Spill Cleanup in Adverse Weather Conditions

 

Each season brings different challenges when it comes to emergency spill containment and cleanup.  During an emergency cleanup, the weather plays a major role in how HazMat personnel conduct operations.

Heat is the most common challenge in Texas and poses significant safety risks for everyone but especially for emergency responders working in direct sunlight on hot concrete surfaces.  Precautions such as drinking plenty of water and taking frequent breaks must be taken in order to prevent heat stroke and other serious injuries.  Class II combustible liquids, such as jet fuel, that won’t produce volatile vapors at room temperature will do so when spilled outdoors during the hot days of summer and pose respiratory and ignitibility concerns.  It is not uncommon for concrete surfaces to reach 120° to 130° Fahrenheit on hot summer days.

Snow and ice in the winter can create road hazards that not only can cause chemical spills from a highway accident but also hinder the response and cleanup.  Diesel and motor oil by themselves can cause emergency responders to lose their footing and fall, but when combined with ice, creates a situation that needs to be approached with extreme caution.  While snow may act to help immobilize a spilled liquid, continuous snowfall may cover up impacted areas and make establishing the scope of the cleanup difficult.

Another factor that affects emergency response operations all year round is rain.  Even light rainfall can wash a spilled material down storm drains and contaminate creeks where it can harm wildlife and cause greater cleanup cost.  At the very least it will spread the material and make affected areas difficult to identify and remediate.  Additional equipment such as vacuum trucks may be required and additional waste streams are generated other than just soil and absorbent.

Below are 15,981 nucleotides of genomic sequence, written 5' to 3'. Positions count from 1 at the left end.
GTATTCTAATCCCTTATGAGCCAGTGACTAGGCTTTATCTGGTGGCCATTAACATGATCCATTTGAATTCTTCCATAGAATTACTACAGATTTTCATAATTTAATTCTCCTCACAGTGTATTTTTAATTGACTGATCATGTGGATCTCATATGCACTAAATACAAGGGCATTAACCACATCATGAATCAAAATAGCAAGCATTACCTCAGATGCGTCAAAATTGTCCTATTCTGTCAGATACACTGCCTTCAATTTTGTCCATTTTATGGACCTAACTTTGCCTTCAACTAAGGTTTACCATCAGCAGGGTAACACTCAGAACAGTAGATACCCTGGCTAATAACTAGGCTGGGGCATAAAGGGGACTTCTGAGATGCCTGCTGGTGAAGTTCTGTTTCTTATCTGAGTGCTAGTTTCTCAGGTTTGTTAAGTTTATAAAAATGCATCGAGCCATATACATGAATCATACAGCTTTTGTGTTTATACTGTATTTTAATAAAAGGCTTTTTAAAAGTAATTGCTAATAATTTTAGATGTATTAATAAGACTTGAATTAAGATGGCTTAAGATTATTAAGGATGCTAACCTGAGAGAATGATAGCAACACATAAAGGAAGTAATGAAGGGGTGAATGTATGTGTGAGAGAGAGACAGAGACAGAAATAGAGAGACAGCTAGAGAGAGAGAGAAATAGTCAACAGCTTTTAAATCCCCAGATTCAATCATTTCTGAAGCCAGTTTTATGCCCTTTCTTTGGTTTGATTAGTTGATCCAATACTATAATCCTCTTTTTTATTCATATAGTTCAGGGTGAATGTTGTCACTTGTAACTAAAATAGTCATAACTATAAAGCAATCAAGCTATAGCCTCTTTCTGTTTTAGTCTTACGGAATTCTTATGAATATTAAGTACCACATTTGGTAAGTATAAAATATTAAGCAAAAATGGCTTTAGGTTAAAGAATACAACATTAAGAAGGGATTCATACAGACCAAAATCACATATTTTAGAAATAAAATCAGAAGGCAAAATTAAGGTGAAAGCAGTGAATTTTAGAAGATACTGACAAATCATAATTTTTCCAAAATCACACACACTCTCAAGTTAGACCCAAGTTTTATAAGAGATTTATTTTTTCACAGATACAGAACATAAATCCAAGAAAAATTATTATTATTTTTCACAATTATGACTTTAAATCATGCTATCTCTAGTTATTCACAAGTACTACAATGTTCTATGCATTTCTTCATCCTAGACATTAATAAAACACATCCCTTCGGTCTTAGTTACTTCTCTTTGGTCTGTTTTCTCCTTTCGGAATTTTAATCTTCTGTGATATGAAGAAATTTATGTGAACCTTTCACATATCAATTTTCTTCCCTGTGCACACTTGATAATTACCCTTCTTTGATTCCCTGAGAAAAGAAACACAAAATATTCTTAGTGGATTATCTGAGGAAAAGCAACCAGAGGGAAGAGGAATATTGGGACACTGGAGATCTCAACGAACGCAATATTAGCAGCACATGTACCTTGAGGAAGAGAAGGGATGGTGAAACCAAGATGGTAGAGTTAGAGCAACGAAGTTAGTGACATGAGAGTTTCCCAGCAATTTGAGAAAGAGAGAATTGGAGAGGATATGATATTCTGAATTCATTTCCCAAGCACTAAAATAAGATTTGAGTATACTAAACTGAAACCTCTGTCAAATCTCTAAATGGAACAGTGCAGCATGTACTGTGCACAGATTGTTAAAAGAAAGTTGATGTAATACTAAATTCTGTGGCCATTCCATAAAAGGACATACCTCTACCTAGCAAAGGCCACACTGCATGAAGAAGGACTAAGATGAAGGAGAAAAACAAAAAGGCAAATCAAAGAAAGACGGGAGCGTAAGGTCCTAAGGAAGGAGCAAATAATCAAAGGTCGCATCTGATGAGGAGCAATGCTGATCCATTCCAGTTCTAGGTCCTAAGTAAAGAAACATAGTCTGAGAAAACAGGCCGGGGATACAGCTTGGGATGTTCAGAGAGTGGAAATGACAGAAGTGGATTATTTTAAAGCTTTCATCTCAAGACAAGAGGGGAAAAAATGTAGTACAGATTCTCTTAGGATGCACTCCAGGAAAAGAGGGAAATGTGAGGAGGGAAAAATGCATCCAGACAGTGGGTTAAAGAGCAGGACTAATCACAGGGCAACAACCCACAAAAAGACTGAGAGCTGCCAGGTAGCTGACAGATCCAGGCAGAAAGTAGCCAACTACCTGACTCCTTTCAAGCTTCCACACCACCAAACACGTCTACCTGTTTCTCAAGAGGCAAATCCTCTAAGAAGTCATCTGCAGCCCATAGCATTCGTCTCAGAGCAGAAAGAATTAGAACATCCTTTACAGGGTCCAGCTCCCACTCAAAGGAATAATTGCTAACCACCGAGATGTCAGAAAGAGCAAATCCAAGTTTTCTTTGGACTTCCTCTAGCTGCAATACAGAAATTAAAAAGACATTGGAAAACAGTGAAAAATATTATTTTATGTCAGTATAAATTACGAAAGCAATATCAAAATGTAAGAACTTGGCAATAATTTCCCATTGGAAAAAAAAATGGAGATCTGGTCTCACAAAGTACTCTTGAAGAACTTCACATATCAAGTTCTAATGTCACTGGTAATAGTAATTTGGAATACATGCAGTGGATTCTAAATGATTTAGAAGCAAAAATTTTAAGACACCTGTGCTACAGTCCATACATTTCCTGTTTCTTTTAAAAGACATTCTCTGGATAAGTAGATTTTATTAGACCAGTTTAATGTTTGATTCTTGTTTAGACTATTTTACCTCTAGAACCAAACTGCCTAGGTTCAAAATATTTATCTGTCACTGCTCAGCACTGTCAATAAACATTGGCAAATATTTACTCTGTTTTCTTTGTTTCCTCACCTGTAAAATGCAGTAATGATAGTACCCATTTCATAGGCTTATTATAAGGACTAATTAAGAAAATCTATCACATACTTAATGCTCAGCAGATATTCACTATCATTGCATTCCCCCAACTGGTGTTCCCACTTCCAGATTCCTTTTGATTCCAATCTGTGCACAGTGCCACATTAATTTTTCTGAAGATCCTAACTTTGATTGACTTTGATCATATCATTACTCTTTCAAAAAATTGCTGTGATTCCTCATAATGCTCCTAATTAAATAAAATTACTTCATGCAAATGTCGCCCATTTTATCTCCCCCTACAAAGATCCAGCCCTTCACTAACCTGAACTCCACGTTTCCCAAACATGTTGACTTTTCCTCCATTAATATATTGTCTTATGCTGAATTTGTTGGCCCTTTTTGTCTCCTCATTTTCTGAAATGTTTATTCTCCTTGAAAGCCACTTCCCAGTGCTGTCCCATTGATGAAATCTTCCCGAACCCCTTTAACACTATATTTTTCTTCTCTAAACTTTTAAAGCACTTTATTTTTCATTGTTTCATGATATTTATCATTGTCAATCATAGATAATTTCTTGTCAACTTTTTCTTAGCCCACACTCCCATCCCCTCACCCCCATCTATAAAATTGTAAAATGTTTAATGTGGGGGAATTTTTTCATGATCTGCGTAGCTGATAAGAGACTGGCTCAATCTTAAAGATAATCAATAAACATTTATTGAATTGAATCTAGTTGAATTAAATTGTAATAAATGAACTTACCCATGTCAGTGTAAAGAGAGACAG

The adverse weather conditions may act as a major hindrance during a fuel or hazardous material spill and the subsequent cleanup but trained and experienced emergency response contractors such as Protect Environmental can and always have safely and effectively overcome these obstacles.

Ignitable Wastes

Protect Environmental responds to spills and waste problems on a daily basis.  Part of our job is to recognize the inherent dangers associated with the materials that are or could be present and how to handle them safely.  The wastes classified as D001 are such wastes that require special handling and disposal.

The D001 Code

The D codes are part of the Environmental Protection Agency’s criteria for being considered a hazardous waste.  Wastes with this code have a characteristic that makes them potentially hazardous to human health and the environment.  There are several factors that determine whether or not a material is a D001 hazardous waste.

Liquid wastes that meet the ignitability characteristic (D001) have a flashpoint at or below 140° Fahrenheit (60° Celsius).  This means that if a liquid is at or below a temperature of 140° Fahrenheit, it is emitting vapors that form a flammable mixture with air that is easily ignited and can present a fire hazard.  Wastes with this characteristic are known as flammable and are very common.  Examples include gasoline, some paint thinners and adhesives, kerosene and oil based paints.

A liquid waste that has a flashpoint above 140° Fahrenheit, on the other hand, would be combustible and would not necessarily be considered a D001 hazardous waste.  Combustible products such as diesel fuel, motor oil, liquid asphalt and some industrial resins will burn when heated to a high enough temperature but are unlikely to reach that temperature during normal storage conditions.

Oxidizers also fall under the D001 hazardous waste code.  An oxidizer is a solid or liquid chemical that can readily give off oxygen during a fire; an element essential in the combustion process.  Oxidizers should always be stored separate from flammable and combustible materials due to their ability to intensify a fire.  Calcium or Sodium Hypochlorite (household bleaches) and hydrogen peroxide are common oxidizers used in homes and industry.

Another factor to consider for the D001 code would be if a solid waste under normal temperatures and pressure can ignite and cause a fire through spontaneous chemical changes, absorption of moisture or as a result of friction being applied to the material.  The Material Safety Data Sheet for the product in question can provide information on whether a waste would be classified as a D001 hazardous waste.

It’s always important to assess and classify a waste as accurately as possible when disposing of it.  Spills of D001 materials should be handled by trained professionals like the teams from Protect Environmental Services who can quickly and competently remove the material and mitigate the risk of a more serious situation.  Improper disposal and spill cleanup could not only result in hefty fines and criminal prosecution by government agencies, but could also endanger the health of employees and jeopardize the environment.

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